Anonymous asked in Computers & InternetComputer Networking · 1 month ago

Why are server rooms (depicted as) dark and blue-lit?

Whenever you see large servers and server rooms or data centers in movies, commercials (Think Air Force) or pictures in magazines or something, they are always darkened areas with blue lighting, and also the servers themselves have tons of little blue lights on them. I just started studying operating systems and networking so I know very very little, but from what I am learning so far, perhaps it has to do with fiber optics? Is this actually what large servers and supercomputer environments look like? If so, why?

4 Answers

  • Lv 7
    1 month ago

    EVERY computer (home PC, business PC,  or large-scale server) has LED lights on them, indicating things like power state, hard drive activity, or network activity.

    you need to remember that when you are watching a movie or commercial, they are trying to sell you something. they are TRYING to make it look cool.

    ever see the movie Hackers? it was a great film, but the hacking scenes were NOTHING like actual hacking. because watching ACTUAL hacking is actually pretty boring when you don't understand the code they are typing. probably the most accurate hacking i've seen was on Mr. Robot.

    so yes, there are lights on computers, but no, glowing blue LED lighting for ambience is not standard. RGB lighting like that would cost extra, and without a purpose, no big business would knowingly spend extra for that.

  • 1 month ago

    J.R. provided an excellent answer.  J.R. I used to work in seismic too, for Western Geophysical.

    In the networking side of the industry (where I come from) there is an LED associated with each networking cable (interface) on the assorted devices.  

    A typical server rack has a 48+ port Ethernet switch at the top and another at the bottom.  In the middle are 19" horizontally wide chassis' which are filled with vertically mounted server cards (see picture in J.R's reply).  Each of these server cards have one or two Ethernet ports which connect to one or both of the switches. Point being there will be 100s of LEDs in a typical server rack.  A data center will have potentially 100s of racks, 100K+ LEDs.

    In networking we use the color of the LEDs associated with the Ethernet ports to have a meaning.  This is so you can get a quick visual of the network status.  Each port as an LED that indicates an Ethernet state called LNK (or link).  Depending on the "speed" the port is operating at this LED will be different colors.  Typical servers/server racks use 40Gbps Ethernet.  The networking industry has unofficially determined that blue is the color of the LED used with 40Gbps Ethernet (not a hard and fast rule).   So, each of the ports on the Ethernet switches (96+ ports) will have a blue LED illuminated to indicate that there is a 40Gbps LNK signal between each of its ports and the port on the server it is connected to.  The server itself will have a LED to indicate the same going back to the switch.  Newer Ethernet switches have bluetooth capability for management purposes, these will also have an associated blue LED to indicate activity on bluetooth.  Point being that 1000s of tiny blue LEDs is the source of the blue illumination you are seeing.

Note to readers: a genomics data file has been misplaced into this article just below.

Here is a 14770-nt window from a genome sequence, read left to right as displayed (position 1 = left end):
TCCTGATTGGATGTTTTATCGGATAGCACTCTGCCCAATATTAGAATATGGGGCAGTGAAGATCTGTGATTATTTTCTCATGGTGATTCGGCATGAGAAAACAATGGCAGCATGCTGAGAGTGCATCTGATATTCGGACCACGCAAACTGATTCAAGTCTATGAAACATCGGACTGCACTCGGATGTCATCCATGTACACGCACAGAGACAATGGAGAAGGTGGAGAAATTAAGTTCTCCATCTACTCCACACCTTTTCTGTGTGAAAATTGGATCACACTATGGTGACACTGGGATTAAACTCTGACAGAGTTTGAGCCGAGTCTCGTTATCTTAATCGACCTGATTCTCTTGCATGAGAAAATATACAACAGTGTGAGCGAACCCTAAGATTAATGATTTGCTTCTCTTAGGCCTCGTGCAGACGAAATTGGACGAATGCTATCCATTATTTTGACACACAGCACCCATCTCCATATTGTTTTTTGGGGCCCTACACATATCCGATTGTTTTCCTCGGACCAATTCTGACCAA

Most of the time these 40Gbps Ethernet links are using fiber optics.  However the light from fiber only goes in/out of the very ends of the fiber which are inside connectors that are plugged into the Ethernet switch or server.  So yes, there is lots of fiber optics in a data center, but none of it is the source of the light you are asking about.

    Another thing to be aware of is that these data centers are so loud inside, due to all the fans in the equipment, that people only go in there if absolutely necessary.  They sound like a huge hive full with very angry bees inside.  

  • BigE
    Lv 7
    1 month ago

    I have been in a fair amount of server rooms and none of them have blue light.  Some are dim until you find the light switch or trigger the motion sensor.

    Yes, it looks like that, racks of servers and switches flashing lights. Just not the blue light.

    Before we hid network cables in raised floor.  Nowadays, we run cable trays above the racks.  Raised floors tend to get tangled and you have to remove tiles to see what you have.

    Power is usually still under raised floor.

  • 1 month ago

    My background is processing seismic data which is one of the biggest data crunchers around, and computer centres are very similar to the huge google , amazon etc centres.

    Servers themselves are very small and because you need thousands (literally) they are packed into rooms. Servers have evolved from being 1U (about 1.5 inches high) and 19 inches wide to fit into standard racks, to having multiple servers approximately paperback size packed into the racking.

    All these individually have LED indicators for one thing or another, power/status, network, so you do see lots of lights.

    The network backbone connects thousands of these servers together, so network equipment will have indicator lights for each network connection.

    That's why you have so many lights.

    Why are they usually dark ? - because you don't need people in them. People only come in to fix things.

    Yes, fibre optic connections are extensively used to connect disk farms and networks, but but these are point to point connections, you don't see light escaping !

    This is a small section of servers. Each has an RJ45 network with indicator leds, and server shows power/status leds

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